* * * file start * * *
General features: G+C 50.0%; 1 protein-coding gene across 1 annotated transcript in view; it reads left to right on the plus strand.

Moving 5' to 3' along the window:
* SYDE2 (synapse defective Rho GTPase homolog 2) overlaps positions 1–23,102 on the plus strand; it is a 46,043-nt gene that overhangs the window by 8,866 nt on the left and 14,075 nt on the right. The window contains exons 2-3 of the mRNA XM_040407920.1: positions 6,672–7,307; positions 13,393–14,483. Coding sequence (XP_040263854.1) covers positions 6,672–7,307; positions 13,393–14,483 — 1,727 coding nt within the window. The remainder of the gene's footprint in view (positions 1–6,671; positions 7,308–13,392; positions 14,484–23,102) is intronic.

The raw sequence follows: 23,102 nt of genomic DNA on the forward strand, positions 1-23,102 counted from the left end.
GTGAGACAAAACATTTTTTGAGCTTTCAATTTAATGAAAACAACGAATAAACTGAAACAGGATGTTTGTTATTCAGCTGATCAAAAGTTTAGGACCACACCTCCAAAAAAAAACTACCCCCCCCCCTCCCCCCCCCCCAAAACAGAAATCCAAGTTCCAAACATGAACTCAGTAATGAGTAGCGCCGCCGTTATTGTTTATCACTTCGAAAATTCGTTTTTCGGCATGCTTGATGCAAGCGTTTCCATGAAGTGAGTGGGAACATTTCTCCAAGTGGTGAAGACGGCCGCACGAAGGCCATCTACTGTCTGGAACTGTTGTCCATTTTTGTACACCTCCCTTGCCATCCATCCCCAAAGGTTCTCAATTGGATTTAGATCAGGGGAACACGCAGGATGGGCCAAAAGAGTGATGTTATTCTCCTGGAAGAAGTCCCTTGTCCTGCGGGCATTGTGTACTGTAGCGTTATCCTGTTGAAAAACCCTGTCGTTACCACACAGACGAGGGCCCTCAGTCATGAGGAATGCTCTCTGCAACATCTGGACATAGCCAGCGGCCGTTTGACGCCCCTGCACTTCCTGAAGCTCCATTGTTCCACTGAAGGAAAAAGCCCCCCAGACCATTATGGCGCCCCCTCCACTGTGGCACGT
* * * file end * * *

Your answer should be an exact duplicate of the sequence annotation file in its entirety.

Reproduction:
General features: G+C 50.0%; 1 protein-coding gene across 1 annotated transcript in view; it reads left to right on the plus strand.

Moving 5' to 3' along the window:
* SYDE2 (synapse defective Rho GTPase homolog 2) overlaps positions 1–23,102 on the plus strand; it is a 46,043-nt gene that overhangs the window by 8,866 nt on the left and 14,075 nt on the right. The window contains exons 2-3 of the mRNA XM_040407920.1: positions 6,672–7,307; positions 13,393–14,483. Coding sequence (XP_040263854.1) covers positions 6,672–7,307; positions 13,393–14,483 — 1,727 coding nt within the window. The remainder of the gene's footprint in view (positions 1–6,671; positions 7,308–13,392; positions 14,484–23,102) is intronic.

The raw sequence follows: 23,102 nt of genomic DNA on the forward strand, positions 1-23,102 counted from the left end.
GTGAGACAAAACATTTTTTGAGCTTTCAATTTAATGAAAACAACGAATAAACTGAAACAGGATGTTTGTTATTCAGCTGATCAAAAGTTTAGGACCACACCTCCAAAAAAAAACTACCCCCCCCCCTCCCCCCCCCCCAAAACAGAAATCCAAGTTCCAAACATGAACTCAGTAATGAGTAGCGCCGCCGTTATTGTTTATCACTTCGAAAATTCGTTTTTCGGCATGCTTGATGCAAGCGTTTCCATGAAGTGAGTGGGAACATTTCTCCAAGTGGTGAAGACGGCCGCACGAAGGCCATCTACTGTCTGGAACTGTTGTCCATTTTTGTACACCTCCCTTGCCATCCATCCCCAAAGGTTCTCAATTGGATTTAGATCAGGGGAACACGCAGGATGGGCCAAAAGAGTGATGTTATTCTCCTGGAAGAAGTCCCTTGTCCTGCGGGCATTGTGTACTGTAGCGTTATCCTGTTGAAAAACCCTGTCGTTACCACACAGACGAGGGCCCTCAGTCATGAGGAATGCTCTCTGCAACATCTGGACATAGCCAGCGGCCGTTTGACGCCCCTGCACTTCCTGAAGCTCCATTGTTCCACTGAAGGAAAAAGCCCCCCAGACCATTATGGCGCCCCCTCCACTGTGGCACGT